But then I got a great idea! :-)
One of my concerns about my overall garden is that the garden areas are too spread out around my five-acre property. In discussing this, my good husband and I agreed that any future garden development should occur closer to the house. And looking around, I notice that there is quite a bit of undeveloped space to the west and north of my house (this didn't really just occur to me, but I never thought about it in any detail before, mostly because there is currently too much shade to the north and northwest of the house, from two large deciduous ash trees.
|A drawing of the current layout of my yard near the house.|
The two trees north of the house are both ash trees and
may eventually succumb to EAB
So I start thinking about the two trees north of the house: they are both ash trees, and everyone around here knows that the Emerald Ash Borer is eventually coming to destroy our ash trees. It could be 10-20 years until this happens, or it could be only a few years.
|A red cloud crawls across the Midwest -- I live in east-central |
Iowa, which is looking pretty red. EAB has been detected in
at least four Iowa counties already. (USDA Forest Service)
Perhaps if I removed one or both of those trees, there would be enough light and space to plant some small flowering trees and shrubs in both the north and west yards. Those areas are protected from the wind by the north and west windbreaks and would be ideal for dogwoods, eastern redbuds and other trees that can be killed by winter winds in Zone 5.
|The two ash trees. The one closer to the house is smaller, perhaps|
because there was a tree house built around it for about ten years,
until we removed it two years ago.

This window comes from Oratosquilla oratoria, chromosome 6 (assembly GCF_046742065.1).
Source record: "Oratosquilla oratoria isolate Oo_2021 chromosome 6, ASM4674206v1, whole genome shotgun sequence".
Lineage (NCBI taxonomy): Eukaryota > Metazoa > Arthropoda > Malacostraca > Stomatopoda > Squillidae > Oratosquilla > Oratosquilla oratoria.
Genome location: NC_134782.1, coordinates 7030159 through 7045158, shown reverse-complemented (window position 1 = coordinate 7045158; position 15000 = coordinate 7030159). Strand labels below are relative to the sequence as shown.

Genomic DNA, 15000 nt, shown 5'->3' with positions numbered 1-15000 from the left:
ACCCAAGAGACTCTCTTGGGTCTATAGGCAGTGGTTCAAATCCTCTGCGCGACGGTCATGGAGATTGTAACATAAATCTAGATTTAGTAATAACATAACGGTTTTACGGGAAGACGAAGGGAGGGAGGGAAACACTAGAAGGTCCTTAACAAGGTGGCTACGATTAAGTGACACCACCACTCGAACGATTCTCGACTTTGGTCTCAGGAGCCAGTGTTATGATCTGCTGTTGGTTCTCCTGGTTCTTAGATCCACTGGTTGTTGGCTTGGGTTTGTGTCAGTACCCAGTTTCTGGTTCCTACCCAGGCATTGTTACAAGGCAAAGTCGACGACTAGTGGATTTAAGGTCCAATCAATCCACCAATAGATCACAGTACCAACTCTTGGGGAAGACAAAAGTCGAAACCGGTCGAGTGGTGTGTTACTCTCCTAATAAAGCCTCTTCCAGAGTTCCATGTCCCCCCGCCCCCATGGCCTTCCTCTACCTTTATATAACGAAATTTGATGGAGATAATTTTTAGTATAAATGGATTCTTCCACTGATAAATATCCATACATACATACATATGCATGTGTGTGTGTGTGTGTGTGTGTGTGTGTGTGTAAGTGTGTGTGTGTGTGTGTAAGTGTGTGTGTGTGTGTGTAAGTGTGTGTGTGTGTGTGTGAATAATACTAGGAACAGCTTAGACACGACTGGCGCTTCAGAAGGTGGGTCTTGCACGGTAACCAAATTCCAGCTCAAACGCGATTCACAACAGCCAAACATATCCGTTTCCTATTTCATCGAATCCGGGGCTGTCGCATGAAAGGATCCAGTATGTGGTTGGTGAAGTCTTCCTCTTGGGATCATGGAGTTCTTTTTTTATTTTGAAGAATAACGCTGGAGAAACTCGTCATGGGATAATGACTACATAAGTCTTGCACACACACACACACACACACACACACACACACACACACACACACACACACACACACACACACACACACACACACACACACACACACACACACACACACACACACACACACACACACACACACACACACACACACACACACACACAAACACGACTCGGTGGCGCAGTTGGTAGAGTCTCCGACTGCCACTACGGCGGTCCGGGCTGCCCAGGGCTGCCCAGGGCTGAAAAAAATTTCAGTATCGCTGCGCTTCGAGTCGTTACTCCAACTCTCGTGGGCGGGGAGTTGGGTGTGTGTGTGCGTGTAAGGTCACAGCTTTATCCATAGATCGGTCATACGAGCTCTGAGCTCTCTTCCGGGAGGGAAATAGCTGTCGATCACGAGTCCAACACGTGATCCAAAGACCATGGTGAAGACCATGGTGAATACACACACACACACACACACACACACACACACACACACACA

Of course, I feel bad about removing large mature trees, but here are some justifications:
- EAB may get them eventually. If I want to plant things in the yard, it's better to remove the ash trees before there are garden beds in the area. Also, I want to plant flowering trees, which take some time to mature -- perhaps ten years or longer. Why wait to plant those until after the ash borer comes?
- The ash trees are on the north side of the house, so they don't provide any shade for the house. We had three silver maples to the west of the house when we moved here, but when we built our library addition onto the west side of the house, we had to remove two of them. The house is much hotter in summer now, and I think I am going to plant a red oak to the southwest of the addition this year to eventually replace that shade.
- Every time we have a storm, the ash trees drop a bunch of sticks all over the yard. I have to pick up sticks before mowing most times, which is annoying work.
- The trees shade the west yard in the morning, and that area also receives midday shade from the remaining silver maple and late afternoon shade from the west windbreak. This makes the area too shady to plant many trees and shrubs in.
I think I have about decided to remove only Ash Tree #2, the one closest to the house, for now. It seems to be smaller and weaker than the other one, perhaps because of the tree house built around it for ten years. This will allow more light into the area and free up space for planting, and would let the remaining tree get more light, which might keep it healthier for longer. #2 also seems too close to the house now that it's mature.
But what style of garden? My other garden areas tend to be somewhat formal, although they are slowly becoming less formal as I garden longer.
I've started admiring curvaceous island beds and I think they might be most appropriate for flowering trees, shrubs and bulbs. I have a garden video about the Butchart Gardens in British Columbia, and that might be what started to sell me on the idea of curvy island beds, which I never thought very highly of before.